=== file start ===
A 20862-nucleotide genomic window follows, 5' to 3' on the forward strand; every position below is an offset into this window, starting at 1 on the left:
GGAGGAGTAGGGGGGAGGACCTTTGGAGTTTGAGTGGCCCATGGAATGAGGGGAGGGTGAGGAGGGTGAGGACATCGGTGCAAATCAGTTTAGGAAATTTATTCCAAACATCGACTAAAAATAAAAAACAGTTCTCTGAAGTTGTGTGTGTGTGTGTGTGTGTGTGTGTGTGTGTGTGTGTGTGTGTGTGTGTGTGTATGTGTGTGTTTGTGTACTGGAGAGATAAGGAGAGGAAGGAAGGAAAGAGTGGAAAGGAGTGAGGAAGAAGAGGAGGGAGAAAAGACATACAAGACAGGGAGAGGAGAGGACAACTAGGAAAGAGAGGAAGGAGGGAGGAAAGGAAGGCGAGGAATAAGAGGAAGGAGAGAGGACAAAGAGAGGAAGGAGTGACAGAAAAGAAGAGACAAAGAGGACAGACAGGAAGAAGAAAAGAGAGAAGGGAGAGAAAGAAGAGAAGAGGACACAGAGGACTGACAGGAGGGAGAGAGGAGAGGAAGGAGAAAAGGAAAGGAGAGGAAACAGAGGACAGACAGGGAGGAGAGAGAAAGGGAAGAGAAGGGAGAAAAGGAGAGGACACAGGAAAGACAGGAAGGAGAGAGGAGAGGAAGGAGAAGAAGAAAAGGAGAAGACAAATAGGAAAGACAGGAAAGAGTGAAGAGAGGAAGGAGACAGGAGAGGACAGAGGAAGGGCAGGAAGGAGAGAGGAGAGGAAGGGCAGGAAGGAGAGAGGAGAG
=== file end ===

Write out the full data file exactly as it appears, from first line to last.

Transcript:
A 20862-nucleotide genomic window follows, 5' to 3' on the forward strand; every position below is an offset into this window, starting at 1 on the left:
GGAGGAGTAGGGGGGAGGACCTTTGGAGTTTGAGTGGCCCATGGAATGAGGGGAGGGTGAGGAGGGTGAGGACATCGGTGCAAATCAGTTTAGGAAATTTATTCCAAACATCGACTAAAAATAAAAAACAGTTCTCTGAAGTTGTGTGTGTGTGTGTGTGTGTGTGTGTGTGTGTGTGTGTGTGTGTGTGTGTGTGTATGTGTGTGTTTGTGTACTGGAGAGATAAGGAGAGGAAGGAAGGAAAGAGTGGAAAGGAGTGAGGAAGAAGAGGAGGGAGAAAAGACATACAAGACAGGGAGAGGAGAGGACAACTAGGAAAGAGAGGAAGGAGGGAGGAAAGGAAGGCGAGGAATAAGAGGAAGGAGAGAGGACAAAGAGAGGAAGGAGTGACAGAAAAGAAGAGACAAAGAGGACAGACAGGAAGAAGAAAAGAGAGAAGGGAGAGAAAGAAGAGAAGAGGACACAGAGGACTGACAGGAGGGAGAGAGGAGAGGAAGGAGAAAAGGAAAGGAGAGGAAACAGAGGACAGACAGGGAGGAGAGAGAAAGGGAAGAGAAGGGAGAAAAGGAGAGGACACAGGAAAGACAGGAAGGAGAGAGGAGAGGAAGGAGAAGAAGAAAAGGAGAAGACAAATAGGAAAGACAGGAAAGAGTGAAGAGAGGAAGGAGACAGGAGAGGACAGAGGAAGGGCAGGAAGGAGAGAGGAGAGGAAGGGCAGGAAGGAGAGAGGAGAG